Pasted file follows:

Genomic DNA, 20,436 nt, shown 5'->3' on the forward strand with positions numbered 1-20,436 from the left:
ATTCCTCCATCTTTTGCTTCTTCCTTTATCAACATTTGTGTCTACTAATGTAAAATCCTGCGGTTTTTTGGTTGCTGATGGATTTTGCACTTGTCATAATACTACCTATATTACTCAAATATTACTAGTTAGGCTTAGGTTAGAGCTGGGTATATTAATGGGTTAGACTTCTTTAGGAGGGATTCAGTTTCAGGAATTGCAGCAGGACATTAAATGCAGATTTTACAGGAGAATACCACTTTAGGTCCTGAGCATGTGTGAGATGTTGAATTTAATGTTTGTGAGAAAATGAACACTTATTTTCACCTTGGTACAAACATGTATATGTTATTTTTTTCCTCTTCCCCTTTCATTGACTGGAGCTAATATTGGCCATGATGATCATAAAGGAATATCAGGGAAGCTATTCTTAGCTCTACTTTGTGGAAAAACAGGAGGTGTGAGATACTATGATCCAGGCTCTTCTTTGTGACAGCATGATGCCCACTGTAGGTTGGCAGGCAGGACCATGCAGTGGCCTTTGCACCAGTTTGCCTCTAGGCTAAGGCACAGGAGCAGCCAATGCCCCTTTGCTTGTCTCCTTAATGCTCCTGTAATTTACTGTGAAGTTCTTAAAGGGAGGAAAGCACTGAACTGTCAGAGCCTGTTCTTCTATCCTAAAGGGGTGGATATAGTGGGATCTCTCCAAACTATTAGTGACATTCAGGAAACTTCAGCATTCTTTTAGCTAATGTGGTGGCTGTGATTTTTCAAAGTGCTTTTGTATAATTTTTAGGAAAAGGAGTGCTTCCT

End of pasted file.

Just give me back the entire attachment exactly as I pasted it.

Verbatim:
Genomic DNA, 20,436 nt, shown 5'->3' on the forward strand with positions numbered 1-20,436 from the left:
ATTCCTCCATCTTTTGCTTCTTCCTTTATCAACATTTGTGTCTACTAATGTAAAATCCTGCGGTTTTTTGGTTGCTGATGGATTTTGCACTTGTCATAATACTACCTATATTACTCAAATATTACTAGTTAGGCTTAGGTTAGAGCTGGGTATATTAATGGGTTAGACTTCTTTAGGAGGGATTCAGTTTCAGGAATTGCAGCAGGACATTAAATGCAGATTTTACAGGAGAATACCACTTTAGGTCCTGAGCATGTGTGAGATGTTGAATTTAATGTTTGTGAGAAAATGAACACTTATTTTCACCTTGGTACAAACATGTATATGTTATTTTTTTCCTCTTCCCCTTTCATTGACTGGAGCTAATATTGGCCATGATGATCATAAAGGAATATCAGGGAAGCTATTCTTAGCTCTACTTTGTGGAAAAACAGGAGGTGTGAGATACTATGATCCAGGCTCTTCTTTGTGACAGCATGATGCCCACTGTAGGTTGGCAGGCAGGACCATGCAGTGGCCTTTGCACCAGTTTGCCTCTAGGCTAAGGCACAGGAGCAGCCAATGCCCCTTTGCTTGTCTCCTTAATGCTCCTGTAATTTACTGTGAAGTTCTTAAAGGGAGGAAAGCACTGAACTGTCAGAGCCTGTTCTTCTATCCTAAAGGGGTGGATATAGTGGGATCTCTCCAAACTATTAGTGACATTCAGGAAACTTCAGCATTCTTTTAGCTAATGTGGTGGCTGTGATTTTTCAAAGTGCTTTTGTATAATTTTTAGGAAAAGGAGTGCTTCCT